No. Although U.S. DOL encourages employers to be flexible in requiring employees to report to work to help stop the spread of coronavirus, a healthy employee cannot use FMLA leave because they do not have a “serious health condition.” If a family member is ill with a “serious health condition” caused by coronavirus, the employee may take FMLA leave on the same basis any other illness. If an employee has been exposed to coronavirus, they may be quarantined or required to self-isolate under state and local public health laws and regulations, but that does not affect FMLA eligibility. The Emergency Paid Sick Leave Act, however, covers up to 10 days as set forth above.
If an employee is on FMLA leave but the students are not attending a physical school, does the time students are not at school due to coronavirus count against my FMLA leave?
Yes. Although students are not attending school, educational activities are continuing remotely so the schools are not “closed” for FMLA purposes. This applies whether the FMLA leave started before districts closed their physical schools or during the time of remote teaching.
If an employee is out on sick leave, does the time students are not attending a physical school due to coronavirus count against my sick leave? The answer to this question is governed by the collective bargaining agreement and not the FMLA. However, similar principles to those governing FMLA may apply to sick leave. When collective bargaining agreements do not have a specific provision covering a situation, the past practice under the agreement can be an aid for interpretation. Since the schools are not “closed,” the period students are absent could count against sick leave. This applies whether the FMLA leave started before districts closed their physical schools or during the time of remote teaching. This question could be clarified by collective bargaining.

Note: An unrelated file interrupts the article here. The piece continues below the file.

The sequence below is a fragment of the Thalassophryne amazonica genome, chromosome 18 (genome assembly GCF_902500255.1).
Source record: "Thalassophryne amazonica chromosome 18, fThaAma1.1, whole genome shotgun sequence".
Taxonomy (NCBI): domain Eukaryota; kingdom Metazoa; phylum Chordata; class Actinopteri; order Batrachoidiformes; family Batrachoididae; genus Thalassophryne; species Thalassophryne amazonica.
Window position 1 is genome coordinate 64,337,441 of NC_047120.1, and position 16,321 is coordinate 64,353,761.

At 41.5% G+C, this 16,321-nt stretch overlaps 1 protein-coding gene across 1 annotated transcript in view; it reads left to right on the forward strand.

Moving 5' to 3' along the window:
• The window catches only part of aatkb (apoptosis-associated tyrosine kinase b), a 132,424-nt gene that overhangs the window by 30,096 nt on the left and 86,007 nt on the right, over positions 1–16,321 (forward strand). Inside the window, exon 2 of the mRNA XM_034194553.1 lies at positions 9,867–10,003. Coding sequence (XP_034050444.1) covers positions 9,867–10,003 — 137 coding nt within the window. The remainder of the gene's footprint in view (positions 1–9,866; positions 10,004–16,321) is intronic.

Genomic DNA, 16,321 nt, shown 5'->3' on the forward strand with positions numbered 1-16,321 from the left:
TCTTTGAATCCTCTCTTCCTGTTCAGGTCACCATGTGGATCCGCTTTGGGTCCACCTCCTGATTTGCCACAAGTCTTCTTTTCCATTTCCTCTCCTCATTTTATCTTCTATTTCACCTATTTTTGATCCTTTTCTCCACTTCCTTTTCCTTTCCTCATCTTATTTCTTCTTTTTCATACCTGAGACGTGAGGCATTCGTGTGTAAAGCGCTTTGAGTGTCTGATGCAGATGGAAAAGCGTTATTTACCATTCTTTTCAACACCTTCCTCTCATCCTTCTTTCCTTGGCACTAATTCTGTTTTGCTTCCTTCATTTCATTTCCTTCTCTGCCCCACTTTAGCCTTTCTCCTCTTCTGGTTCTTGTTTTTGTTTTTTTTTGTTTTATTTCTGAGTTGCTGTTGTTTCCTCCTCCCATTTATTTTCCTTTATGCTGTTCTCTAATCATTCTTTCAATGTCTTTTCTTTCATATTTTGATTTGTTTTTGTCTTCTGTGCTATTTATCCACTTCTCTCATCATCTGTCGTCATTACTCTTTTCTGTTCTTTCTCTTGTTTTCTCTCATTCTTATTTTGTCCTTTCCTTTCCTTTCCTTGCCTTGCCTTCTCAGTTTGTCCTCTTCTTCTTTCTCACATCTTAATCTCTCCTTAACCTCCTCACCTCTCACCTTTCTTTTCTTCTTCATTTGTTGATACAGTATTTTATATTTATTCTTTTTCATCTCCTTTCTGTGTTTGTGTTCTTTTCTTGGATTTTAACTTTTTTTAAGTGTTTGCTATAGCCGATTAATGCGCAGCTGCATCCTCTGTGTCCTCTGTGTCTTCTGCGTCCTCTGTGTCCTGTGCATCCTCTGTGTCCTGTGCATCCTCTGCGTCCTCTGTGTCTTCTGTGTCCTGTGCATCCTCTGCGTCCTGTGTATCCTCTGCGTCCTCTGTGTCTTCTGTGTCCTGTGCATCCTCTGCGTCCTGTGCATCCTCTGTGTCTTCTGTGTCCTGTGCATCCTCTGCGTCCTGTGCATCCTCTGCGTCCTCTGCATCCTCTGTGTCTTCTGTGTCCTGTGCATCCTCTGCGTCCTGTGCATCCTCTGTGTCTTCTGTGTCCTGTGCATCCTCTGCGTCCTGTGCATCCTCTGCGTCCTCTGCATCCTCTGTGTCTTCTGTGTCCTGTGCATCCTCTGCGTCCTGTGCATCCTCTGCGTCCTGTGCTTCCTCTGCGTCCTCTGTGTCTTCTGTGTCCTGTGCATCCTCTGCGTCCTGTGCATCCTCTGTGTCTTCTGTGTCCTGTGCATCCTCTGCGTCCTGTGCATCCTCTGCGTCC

What if an employee has a non-coronavirus issue that would qualify for FMLA leave or sick leave that prevents returning to normal work after the public health emergency ends?
If you have an issue that may require an extended absence after students return to class in their physical school buildings, it would be prudent to raise the issue with the employer now so your employer knows when what to expect when schools reopen. Your local union can assist you in dealing with your employer.
Can employees on FMLA leave or sick leave when the district closed the physical school buildings and moved to distance learning end leave earlier than planned?
This is a complicated question that may vary depending on the facts. An employee seeking to return from approved leave early should consult their local union to assist in discussions with the district. Employees using FMLA leave for parental leave should be cautioned, however, that they may not be able to jump in and out of FMLA leave. That is, parental leave must be taken continuously so once teaching moves back into the district’s physical buildings, they would not be able to “resume” parental leave at that time (though FMLA leave would remain available for other qualifying reasons).